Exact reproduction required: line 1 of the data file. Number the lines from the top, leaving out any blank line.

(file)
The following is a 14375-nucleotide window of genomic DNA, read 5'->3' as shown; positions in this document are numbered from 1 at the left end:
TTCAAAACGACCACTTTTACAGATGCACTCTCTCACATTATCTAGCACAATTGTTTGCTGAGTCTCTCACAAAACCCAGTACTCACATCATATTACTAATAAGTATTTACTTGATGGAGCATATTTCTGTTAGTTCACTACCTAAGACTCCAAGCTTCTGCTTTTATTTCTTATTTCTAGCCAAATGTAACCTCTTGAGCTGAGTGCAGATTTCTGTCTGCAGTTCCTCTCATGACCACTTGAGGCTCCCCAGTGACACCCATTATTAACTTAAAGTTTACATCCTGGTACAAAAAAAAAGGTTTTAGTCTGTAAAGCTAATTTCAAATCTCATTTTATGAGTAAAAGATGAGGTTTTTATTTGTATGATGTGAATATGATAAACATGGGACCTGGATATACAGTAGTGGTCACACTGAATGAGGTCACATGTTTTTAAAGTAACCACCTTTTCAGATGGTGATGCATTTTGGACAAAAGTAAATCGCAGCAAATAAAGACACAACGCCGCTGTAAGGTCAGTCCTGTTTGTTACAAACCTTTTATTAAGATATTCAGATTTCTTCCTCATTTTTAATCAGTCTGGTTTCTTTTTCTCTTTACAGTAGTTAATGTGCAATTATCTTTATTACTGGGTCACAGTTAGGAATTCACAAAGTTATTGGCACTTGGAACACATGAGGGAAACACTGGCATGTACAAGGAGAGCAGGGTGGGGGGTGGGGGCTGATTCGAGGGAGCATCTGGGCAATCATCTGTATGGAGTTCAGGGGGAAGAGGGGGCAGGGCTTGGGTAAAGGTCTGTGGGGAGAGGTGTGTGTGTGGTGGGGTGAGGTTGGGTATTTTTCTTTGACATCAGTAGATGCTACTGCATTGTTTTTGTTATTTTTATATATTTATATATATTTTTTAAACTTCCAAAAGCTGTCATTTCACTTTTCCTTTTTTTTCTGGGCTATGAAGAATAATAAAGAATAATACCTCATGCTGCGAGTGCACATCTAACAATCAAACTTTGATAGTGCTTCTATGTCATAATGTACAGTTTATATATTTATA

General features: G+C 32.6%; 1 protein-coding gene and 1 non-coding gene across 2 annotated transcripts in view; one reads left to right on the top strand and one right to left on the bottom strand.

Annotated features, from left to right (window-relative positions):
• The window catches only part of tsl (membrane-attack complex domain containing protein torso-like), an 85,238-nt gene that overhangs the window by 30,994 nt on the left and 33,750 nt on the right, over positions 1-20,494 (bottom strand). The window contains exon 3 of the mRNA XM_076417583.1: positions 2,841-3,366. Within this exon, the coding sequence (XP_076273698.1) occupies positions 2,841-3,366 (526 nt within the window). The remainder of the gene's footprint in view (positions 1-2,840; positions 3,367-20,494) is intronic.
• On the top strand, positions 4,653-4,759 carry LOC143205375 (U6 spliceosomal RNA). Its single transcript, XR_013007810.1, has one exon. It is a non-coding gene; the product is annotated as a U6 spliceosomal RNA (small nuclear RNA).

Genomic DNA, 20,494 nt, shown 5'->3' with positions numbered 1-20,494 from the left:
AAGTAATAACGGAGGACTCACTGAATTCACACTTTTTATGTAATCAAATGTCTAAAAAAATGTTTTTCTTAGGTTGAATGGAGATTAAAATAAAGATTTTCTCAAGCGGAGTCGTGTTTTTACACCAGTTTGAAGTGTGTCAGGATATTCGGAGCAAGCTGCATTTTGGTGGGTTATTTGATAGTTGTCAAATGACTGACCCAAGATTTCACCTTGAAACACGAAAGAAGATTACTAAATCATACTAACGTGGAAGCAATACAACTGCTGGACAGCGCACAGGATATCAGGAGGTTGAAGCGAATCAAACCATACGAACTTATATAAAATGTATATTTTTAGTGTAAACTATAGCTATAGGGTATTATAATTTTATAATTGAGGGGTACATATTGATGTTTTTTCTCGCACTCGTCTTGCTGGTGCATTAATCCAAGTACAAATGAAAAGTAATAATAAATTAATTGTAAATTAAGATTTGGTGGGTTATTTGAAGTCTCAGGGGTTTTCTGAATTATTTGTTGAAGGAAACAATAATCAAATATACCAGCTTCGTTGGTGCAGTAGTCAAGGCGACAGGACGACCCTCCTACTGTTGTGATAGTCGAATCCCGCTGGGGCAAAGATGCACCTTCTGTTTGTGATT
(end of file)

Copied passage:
The following is a 14375-nucleotide window of genomic DNA, read 5'->3' as shown; positions in this document are numbered from 1 at the left end: